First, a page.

Later, in the 2005 exhibition “Truth Study Center,” Tillmans introduced a new display module that mixed his photographs with newspaper clippings (about war, fundamentalism, and also scientific breakthroughs) on low wooden tables. With these didactic works he meant to resist the absolutes of Bush-Blair rhetoric, but they ended up as preachy show-and-tell displays: a first act in the 21st-century domestication of Tillmans’s youthful freedom. Anyway, by the time of “Truth Study Center,” different and more disruptive photographic arrangements were coming into view on our (desktop) screens. The tacked-up pictures and the carefully laid-out tables would give way to the image-search grid and the social feed. Tillmans’s unframed printouts were becoming atavistic. The independent magazines where he found his voice were on their last legs.
His most powerful response to this century’s explosion of images has been the cameraless “Freischwimmer” abstractions, begun in 2003. So beautiful, these pictures: grand, streaky expanses of color, suggesting bodies or currents, made by exposing photosensitive paper to lasers and other hand-held lights. Yet something began to go sour in the Tillmans method around the time of his adoption of a digital camera in 2008. Large, colorful prints of a Shanghai street or an Argentine shantytown are too crisp, artificially alienated. Recent portraits, such as the Frank Ocean photograph, forsake the soft-focus intimacy of the ’90s for hard-candy sheen. The later party pictures are really dreadful: The black tones have lost all their mystery, the sex appeal has drained, and in a time of ubiquitous cameraphones his no-style style feels redundant.
Absent at MoMA, though discussed in Marcoci’s catalog, is Tillmans’s most widely seen digital endeavor: his posters for the 2016 referendum on Britain’s membership of the European Union. Made in a season of now justified panic, these balmy images of jet-trail-crossed skies or the cliffs of Dover, overlaid with pleas for apathetic youth to vote Remain, were freely distributed online. “What is lost is lost forever,” read the caption on the most ethereal of these posters, and he wasn’t kidding. With Brexit, the imagery of borders introduced earlier that decade — the concrete walls of Gaza, the customs line at Gatwick — arrived at Tillmans’s doorstep. He thought the lack of artifice, the pictures everyone could read, might inspire people to live together; it turned out he was speaking a language narrower than he’d ever known. A 2021 photo of worn-out maroon passports (the color of all E.U. member states’ travel documents; the Johnson government replaced Britain’s with a blue one) might as well be a grave marker for Tillmans’s London. Some people really did have more freedoms when they were young.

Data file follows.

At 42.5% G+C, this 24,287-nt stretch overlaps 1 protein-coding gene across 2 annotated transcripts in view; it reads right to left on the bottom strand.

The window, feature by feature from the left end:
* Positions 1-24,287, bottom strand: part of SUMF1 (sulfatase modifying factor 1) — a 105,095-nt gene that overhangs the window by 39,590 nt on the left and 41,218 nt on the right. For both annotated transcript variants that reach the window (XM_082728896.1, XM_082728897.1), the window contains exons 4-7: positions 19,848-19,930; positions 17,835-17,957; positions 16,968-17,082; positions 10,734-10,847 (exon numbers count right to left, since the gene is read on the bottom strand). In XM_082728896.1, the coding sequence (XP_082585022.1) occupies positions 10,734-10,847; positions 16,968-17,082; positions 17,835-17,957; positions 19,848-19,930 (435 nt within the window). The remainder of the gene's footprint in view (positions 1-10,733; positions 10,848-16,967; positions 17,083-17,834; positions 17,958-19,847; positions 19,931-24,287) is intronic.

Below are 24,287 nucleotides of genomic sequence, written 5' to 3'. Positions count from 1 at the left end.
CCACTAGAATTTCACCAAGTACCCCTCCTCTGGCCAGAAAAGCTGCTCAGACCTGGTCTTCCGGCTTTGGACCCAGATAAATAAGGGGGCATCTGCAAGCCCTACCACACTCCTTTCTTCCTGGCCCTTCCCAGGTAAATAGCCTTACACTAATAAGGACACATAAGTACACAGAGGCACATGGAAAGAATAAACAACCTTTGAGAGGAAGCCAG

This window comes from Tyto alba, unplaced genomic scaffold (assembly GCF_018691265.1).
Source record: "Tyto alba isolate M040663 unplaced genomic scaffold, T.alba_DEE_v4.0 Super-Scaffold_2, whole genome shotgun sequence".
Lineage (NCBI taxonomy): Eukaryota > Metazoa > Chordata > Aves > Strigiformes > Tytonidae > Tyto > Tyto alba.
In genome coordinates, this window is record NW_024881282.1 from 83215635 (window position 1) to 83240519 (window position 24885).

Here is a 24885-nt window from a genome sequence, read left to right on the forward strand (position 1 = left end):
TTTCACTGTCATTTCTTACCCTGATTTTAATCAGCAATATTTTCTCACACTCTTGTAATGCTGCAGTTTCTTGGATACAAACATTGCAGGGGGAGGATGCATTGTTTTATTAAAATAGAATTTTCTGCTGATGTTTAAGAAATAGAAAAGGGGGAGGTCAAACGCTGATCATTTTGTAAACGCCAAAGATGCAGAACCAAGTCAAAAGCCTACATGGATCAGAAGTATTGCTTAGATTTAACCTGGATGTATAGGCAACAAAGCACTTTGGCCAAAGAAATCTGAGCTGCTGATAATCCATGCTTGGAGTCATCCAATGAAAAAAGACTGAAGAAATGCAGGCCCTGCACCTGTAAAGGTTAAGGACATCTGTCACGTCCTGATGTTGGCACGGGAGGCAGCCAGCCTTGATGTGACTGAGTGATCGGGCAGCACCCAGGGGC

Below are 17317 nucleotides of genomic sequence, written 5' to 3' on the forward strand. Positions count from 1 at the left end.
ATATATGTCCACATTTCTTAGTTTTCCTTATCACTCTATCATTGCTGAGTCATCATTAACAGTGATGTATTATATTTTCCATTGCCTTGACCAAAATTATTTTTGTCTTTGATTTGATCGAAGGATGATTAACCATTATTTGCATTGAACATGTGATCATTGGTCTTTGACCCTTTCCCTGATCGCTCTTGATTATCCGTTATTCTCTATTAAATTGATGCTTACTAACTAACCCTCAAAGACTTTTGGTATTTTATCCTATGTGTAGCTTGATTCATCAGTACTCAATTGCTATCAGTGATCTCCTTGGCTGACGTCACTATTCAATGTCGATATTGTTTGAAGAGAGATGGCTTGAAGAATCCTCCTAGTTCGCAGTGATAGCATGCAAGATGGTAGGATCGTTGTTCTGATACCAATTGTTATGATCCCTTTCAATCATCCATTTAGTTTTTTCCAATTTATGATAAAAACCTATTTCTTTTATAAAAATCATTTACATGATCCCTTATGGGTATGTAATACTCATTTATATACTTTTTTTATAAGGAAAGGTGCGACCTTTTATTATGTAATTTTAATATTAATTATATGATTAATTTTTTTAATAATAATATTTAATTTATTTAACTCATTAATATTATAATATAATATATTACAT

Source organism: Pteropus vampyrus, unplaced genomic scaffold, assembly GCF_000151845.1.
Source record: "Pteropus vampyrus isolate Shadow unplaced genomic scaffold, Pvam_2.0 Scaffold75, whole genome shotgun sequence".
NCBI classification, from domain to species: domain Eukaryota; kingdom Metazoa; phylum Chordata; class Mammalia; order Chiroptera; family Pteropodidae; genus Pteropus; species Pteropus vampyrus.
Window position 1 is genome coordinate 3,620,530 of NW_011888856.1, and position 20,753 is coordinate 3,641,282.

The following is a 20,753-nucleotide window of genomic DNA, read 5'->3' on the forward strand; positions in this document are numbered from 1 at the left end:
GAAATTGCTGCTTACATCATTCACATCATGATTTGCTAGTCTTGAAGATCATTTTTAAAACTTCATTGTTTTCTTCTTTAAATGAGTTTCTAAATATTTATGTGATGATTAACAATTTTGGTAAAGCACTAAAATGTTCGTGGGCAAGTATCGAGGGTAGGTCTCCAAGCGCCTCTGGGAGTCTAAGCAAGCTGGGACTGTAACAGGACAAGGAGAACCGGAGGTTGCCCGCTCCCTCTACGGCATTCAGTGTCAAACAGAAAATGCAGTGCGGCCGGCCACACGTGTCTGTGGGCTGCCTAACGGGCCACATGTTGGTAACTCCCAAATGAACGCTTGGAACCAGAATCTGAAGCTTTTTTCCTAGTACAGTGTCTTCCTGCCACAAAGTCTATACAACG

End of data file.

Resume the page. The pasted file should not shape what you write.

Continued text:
We all age. We all lose things. And yet I don’t blame Tillmans at all for considering, as he tells my colleague Matthew Anderson in this Sunday’s New York Times, that he might take a sabbatical and leave art for electoral politics. The democratic impulse in his photography, manifested through simple commercial lenses and unpretentious printouts, has receded into self-righteousness now, and his collisions of self-portraits, celebrity pictures, handsome sunsets and political slogans — well, how can these retain their force when a hundred million social media profiles do the same? He has reached the end of something, summed up with panache and great melancholy in this important show, and his accomplishment, not unlike E.U. membership, is easier to appreciate once it’s lost. Those late, sweaty ’90s nights: then, we were sure we had met the chronicler of a new millennium’s freedoms. What if Tillmans was instead a harbinger of the artist as entrepreneur of the self, and of how we would all go on posting pictures even as our misfortunes piled up offscreen?
Wolfgang Tillmans: To Look Without Fear
Opens to members Sept. 9 and to the public Sept. 12 through Jan. 1, 2023, Museum of Modern Art, 11 West 53 Street, Manhattan, (212) 708-9400, moma.org.